Micropattern gas detectors (MPGD) are a type of particle detector used in many large high energy physics experiments (Atlas, CMS, ALICE). MPGDs work by amplifying the signals generated by charged particles traversing a gas volume. This is made possible by using amplification structures with micrometre scale patterns. There are different designs of such detectors, which include Gas Electron Multiplier (GEM) and Micro-Mesh Gaseous Structure (Micromegas). These are both highly scalable and offer good performance. Still, one of the main limiting factors for the long-term stable operation of MPGDs is the formation of electrical discharges inside the amplification structures. Due to this, there has been an extensive effort over the years to understand and develop methods to mitigate these discharges. One of the remaining questions however is how the humidity (the water content) of the used gas mixture affects the formation of discharges in MPDS. This project aims to conduct the first comprehensive studies investigating the correlation between gas humidity and MPGD discharge stability. For this task, a dedicated detector chamber will be used with modifications to the gas system which enables the precise control of the ambient humidity levels. This venture is a great entry point for anyone interested in particle detector hardware research and development. The achieved results of which might end up shaping the next generation of cutting-edge high energy physics experiments!
suitable as
  • Master’s Thesis Applied and Engineering Physics
Supervisor: Laura Fabbietti
Production of Hypertriton and 3He via Coalescence in Event Generators
In high-energy hadron-hadron/hadron-nuclei collisions at the LHC, the production of light (anti)nuclei and more complex multi-baryon bound states is observed. Their production yields have been measured as a function of transverse momentum (pT). Such measurements play key role in important astrophysical value as they provide input for the background estimates in indirect dark matter searches in space. However the current theoretical description of the production mechanism of light(anti)nuclei and hyper(anti)nuclei is still a big challenge. There are two phenomenological models are typically used to describe the production of multi-baryon bound states: the statistical hadronisation model (SHM) and the coalescence model. The former assumes that the light nuclei are emitted from a source in local thermal and hadrochemical equilibrium and their abundances are fixed at chemical freeze-out. Whereas in the later, light nuclei are assumed to be formed by the coalescence of protons and neutrons which are close in phase space at kinetic freeze-out. In the recent developments of coalescence model, the quantum-mechanical properties of nucleons, and nuclei are taken into account and the coalescence probability is calculated from the overlap between the source function of the emitted protons neutrons and hyperons which are mapped on the Wigner density of the nuclei and hypernuclei. Goal: Simulation of the yield-spectra as a function of transverse momentum (pT) using a wigner density approach in coalescence model and compare with the measurements in hadronhadron collisions for 3He and  He . The wigner densities will be constructed using the three-body wave functions. The student will first be introduced to the ALICE software based on the C++ programming language. Over the course of time all the necessary concepts related to theory will be taught in close supervision of two PhD students.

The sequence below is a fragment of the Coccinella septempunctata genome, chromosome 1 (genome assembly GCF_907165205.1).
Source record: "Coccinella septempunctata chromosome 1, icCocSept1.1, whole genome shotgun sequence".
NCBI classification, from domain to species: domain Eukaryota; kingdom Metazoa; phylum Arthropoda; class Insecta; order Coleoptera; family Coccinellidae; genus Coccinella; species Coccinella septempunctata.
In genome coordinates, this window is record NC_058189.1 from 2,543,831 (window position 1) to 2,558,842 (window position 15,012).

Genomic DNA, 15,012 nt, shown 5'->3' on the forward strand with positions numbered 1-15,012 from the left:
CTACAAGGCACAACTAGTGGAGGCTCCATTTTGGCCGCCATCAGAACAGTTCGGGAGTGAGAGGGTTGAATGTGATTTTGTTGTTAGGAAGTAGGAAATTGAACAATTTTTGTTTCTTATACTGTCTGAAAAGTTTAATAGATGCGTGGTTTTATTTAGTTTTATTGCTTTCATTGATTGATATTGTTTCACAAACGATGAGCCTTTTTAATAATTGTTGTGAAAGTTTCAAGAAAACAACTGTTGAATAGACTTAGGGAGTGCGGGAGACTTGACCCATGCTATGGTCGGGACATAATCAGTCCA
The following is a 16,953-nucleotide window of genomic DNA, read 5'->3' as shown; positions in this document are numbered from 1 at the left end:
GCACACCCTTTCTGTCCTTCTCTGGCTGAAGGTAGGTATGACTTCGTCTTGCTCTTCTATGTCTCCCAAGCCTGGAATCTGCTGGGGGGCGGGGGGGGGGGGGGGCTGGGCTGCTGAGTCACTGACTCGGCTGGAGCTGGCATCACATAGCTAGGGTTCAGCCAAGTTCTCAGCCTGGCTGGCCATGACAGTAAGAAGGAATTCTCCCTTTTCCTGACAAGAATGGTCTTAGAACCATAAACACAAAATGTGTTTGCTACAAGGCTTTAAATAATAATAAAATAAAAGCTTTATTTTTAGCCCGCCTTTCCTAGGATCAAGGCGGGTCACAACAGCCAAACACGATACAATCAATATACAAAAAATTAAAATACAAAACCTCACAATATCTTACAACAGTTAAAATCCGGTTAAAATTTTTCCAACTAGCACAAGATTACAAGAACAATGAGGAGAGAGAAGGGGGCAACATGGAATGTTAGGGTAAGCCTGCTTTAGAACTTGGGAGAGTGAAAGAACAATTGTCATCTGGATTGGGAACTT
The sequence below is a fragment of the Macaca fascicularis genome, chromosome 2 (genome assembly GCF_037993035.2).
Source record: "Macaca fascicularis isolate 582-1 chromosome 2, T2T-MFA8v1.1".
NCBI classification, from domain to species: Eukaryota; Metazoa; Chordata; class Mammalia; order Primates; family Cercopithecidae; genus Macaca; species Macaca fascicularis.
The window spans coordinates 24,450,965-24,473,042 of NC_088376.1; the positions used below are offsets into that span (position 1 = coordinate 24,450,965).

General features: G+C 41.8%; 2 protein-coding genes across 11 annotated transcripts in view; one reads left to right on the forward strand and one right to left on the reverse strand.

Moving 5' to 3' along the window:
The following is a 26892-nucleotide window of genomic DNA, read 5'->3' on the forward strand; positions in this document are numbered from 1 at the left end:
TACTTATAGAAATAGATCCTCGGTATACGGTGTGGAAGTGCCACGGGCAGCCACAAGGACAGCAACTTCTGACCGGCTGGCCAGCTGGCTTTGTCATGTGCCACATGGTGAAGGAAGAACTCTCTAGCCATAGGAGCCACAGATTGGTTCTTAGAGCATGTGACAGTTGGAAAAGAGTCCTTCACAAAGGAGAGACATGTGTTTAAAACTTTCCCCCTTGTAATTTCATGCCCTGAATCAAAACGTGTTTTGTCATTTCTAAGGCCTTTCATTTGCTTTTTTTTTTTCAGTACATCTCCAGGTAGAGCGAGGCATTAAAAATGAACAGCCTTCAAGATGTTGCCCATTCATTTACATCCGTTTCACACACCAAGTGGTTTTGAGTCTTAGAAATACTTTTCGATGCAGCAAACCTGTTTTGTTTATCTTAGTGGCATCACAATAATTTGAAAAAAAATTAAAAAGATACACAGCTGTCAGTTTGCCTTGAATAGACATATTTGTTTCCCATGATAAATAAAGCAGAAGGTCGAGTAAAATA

suitable as
  • Master’s Thesis Nuclear, Particle, and Astrophysics
Supervisor: Laura Fabbietti
Studying the spacial and kinematic properties of the particle emission in pp collisions at the LHC
In recent years, the method of femtoscopy has been successfully applied to make use of two-particle momentum correlations to investigate the strong force acting upon a pair of hadrons [Nature 588 (2020) 232-238]. This has been achieved by creating, at TUM, a numerical framework capable of modeling the pair-wise particle emission profile [Phys.Lett.B 811 (2020) 135849]. Nevertheless, the required input is model dependent, as it requires knowledge on the spacial and momentum correlations of the particles at the moment of their production. The task of the participant is a continuation of the existing work, with the specific duty of studying the possibility of applying more generic methods to obtain information on the initial properties of the emission region. Finally, the bachelor candidate will implement the procedure within a universal framework, that is to be used in future N-body femtoscopic studies. The requirements are: 1) Basic knowledge and interest in KTA. 2) Basic knowledge and interest in programming. The gained experience is: 1) The basics of the statistical thermal model analysis of particle production at LHC. 2) Understanding of the femtoscopy method, with a stress on the particle emission in high-energy proton-proton collisions. 3) Working with numerical Monte-Carlo models. 4) Improvement of the programming skills, in particular C++ and the ROOT framework, both of which are essential in the field of data analysis. In addition, basic knowledge related to Python and Linux will be gained.
suitable as
  • Bachelor’s Thesis Physics
Supervisor: Laura Fabbietti